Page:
posted by DingoMutt at 12:07 PM on December 1, 2014

Best answer: Talk to the victim, while really addressing the onlookers.

"Oh, I'm sorry! I didn't realise X was an issue for you"

Help publicly, in order to expose weakness.

"It's Latin - it means 'I am human, nothing human is alien to me'"

Forgive, in order to expose guilt.

"I'm sure she won't lose any sleep over it"

Also, the kind of compliment that truly criticises.

"I'm sure you don't have to worry about that in your profession"

Either don't let the victim know about it, or at least keep plausible deniability.

Suppressed surprise is always a good emotion to embarrass someone without looking guilty. What DingoMutt said about social conventions: rules-lawyering etiquette in order to be technically polite, and forcing someone else to be technically rude.

It's never been clearer to me that I'm never going to set foot on a university campus ever again.
posted by Wrinkled Stumpskin at 1:40 PM on December 1, 2014 [2 favorites]

Response by poster: These are great! Keep 'em coming.

Motivation? I think DingoMutt had it best... special superiority & entitlement... using & flouting social norms at will. Not insecurity. This character really *believes* they were born for the top.
posted by fritillary at 5:17 PM on December 1, 2014

I have been reading Mira Grant's Parasitology series. I would recommend you look at the character of Dr. Steven Banks as your uber-avuncular, power-hungry model.

"Someone told her that she could reinforce names in her head if she said them at least three times a conversation--said it wold make people trust her more, too, since it came off as a personal touch. Like she actually gave a damn about them. She started doing it, and damned if it didn't work. Everyone loved her."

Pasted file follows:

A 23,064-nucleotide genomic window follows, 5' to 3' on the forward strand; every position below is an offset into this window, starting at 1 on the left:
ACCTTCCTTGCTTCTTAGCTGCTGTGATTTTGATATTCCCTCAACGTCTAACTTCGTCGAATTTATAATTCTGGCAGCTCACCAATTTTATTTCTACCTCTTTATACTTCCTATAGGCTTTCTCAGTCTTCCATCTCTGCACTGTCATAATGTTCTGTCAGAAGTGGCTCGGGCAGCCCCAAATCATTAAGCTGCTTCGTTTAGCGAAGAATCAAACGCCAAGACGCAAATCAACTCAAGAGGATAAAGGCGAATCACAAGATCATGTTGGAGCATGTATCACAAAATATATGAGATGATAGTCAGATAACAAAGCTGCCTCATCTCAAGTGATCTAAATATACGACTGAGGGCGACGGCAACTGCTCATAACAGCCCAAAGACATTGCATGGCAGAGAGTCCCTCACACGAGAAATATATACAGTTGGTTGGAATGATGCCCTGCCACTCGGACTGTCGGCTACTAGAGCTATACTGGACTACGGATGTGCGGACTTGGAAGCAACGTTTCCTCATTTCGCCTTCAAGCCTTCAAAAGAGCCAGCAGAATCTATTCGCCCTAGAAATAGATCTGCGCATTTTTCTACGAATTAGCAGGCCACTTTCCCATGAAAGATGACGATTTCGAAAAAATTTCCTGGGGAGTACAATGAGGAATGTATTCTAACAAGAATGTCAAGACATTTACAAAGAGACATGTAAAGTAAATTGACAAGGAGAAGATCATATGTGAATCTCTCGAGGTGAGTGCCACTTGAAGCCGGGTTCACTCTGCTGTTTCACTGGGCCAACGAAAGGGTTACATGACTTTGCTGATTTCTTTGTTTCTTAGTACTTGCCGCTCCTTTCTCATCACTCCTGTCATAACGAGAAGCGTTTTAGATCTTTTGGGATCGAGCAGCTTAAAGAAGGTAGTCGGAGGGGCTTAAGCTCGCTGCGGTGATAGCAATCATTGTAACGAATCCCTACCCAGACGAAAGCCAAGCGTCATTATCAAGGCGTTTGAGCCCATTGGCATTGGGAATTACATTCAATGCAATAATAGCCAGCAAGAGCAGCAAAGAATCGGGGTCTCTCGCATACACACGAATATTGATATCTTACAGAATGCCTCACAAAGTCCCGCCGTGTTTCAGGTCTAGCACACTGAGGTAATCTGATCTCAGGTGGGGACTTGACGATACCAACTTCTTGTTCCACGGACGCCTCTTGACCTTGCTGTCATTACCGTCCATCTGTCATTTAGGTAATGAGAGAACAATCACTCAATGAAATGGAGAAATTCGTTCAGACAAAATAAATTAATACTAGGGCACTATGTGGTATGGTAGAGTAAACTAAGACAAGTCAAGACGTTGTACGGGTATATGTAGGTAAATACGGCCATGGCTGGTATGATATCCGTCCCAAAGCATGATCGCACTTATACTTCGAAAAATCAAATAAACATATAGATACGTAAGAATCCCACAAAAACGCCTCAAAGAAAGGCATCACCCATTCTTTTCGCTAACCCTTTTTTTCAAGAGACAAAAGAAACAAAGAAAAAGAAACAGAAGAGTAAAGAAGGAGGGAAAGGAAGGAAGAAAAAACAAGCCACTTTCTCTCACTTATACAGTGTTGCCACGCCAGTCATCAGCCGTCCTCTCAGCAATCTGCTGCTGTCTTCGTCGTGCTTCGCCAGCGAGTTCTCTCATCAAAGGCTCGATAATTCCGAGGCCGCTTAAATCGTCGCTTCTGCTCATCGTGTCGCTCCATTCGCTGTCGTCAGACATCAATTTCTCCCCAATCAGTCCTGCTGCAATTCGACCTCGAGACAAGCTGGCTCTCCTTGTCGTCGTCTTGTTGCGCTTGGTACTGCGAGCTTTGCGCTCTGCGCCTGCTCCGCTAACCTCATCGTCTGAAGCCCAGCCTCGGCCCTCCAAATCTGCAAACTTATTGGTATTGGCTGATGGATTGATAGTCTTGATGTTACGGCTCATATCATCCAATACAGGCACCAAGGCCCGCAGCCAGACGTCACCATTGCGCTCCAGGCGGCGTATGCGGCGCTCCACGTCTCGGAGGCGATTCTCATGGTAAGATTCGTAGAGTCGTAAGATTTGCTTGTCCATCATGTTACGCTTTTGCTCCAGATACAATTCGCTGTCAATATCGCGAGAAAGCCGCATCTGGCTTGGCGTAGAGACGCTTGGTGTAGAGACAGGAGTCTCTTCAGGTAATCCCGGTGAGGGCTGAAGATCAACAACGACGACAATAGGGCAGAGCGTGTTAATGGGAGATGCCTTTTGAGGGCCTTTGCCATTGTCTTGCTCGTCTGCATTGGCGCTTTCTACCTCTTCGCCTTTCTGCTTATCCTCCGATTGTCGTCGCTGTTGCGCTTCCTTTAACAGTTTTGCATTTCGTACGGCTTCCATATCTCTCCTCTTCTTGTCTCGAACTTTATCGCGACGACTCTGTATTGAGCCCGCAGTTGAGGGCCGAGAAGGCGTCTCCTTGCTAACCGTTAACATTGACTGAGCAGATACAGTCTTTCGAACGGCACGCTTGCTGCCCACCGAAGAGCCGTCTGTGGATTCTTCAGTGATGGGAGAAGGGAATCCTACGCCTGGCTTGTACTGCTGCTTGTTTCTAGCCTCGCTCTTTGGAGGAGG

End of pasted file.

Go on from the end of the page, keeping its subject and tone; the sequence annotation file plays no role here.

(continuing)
"I did, and damned if it didn't work again. People like it when you seem to take an interest in them. All sorts of people. Powerful people. I could get anything I wanted, and all I had to do was remember names and children and anniversaries."

posted by jenfullmoon at 5:47 PM on December 1, 2014

It sounds like you're perfectly describing Uncle from Let's Kill Uncle.

I recommend reading it regardless (it's a strange and wonderful book), but I think this would give you a great understanding of the terrifyingly obsequious characteristics you've outlined.
posted by taltalim at 7:09 PM on December 1, 2014 [1 favorite]

Best answer: I worked with a sociopath once. Worse, actually - I worked FOR a sociopath once. She was creepy and terrifying and dear gods it was a horrible four years. Creepy because everything was just one half step to the side of normal. On the surface, it was perfectly normal, perfectly polite, perfectly cordial, and nothing she said was actually WRONG. But .... it was too perfect. It was too well done, the fact that I couldn't complain about anything she did without sounding crazy myself. She called herself a princess and thought that simply by her declaration, she was one. She had an obvious affair with another department head, and then when his 7 months pregnant wife showed up, told all of us to tell the wife she was out of the office. (I told the wife exactly which office was my boss', because I was so done and had already given my two weeks notice).

Gods. What a nightmare.

So, my recommendation? Read Issendai's essay about sick systems, and act in the role of the antagonist.
posted by RogueTech at 10:48 PM on December 1, 2014 [1 favorite]

Response by poster: Thanks RogueTech... Issendai is sheer horror!
posted by fritillary at 4:19 AM on December 3, 2014 [1 favorite]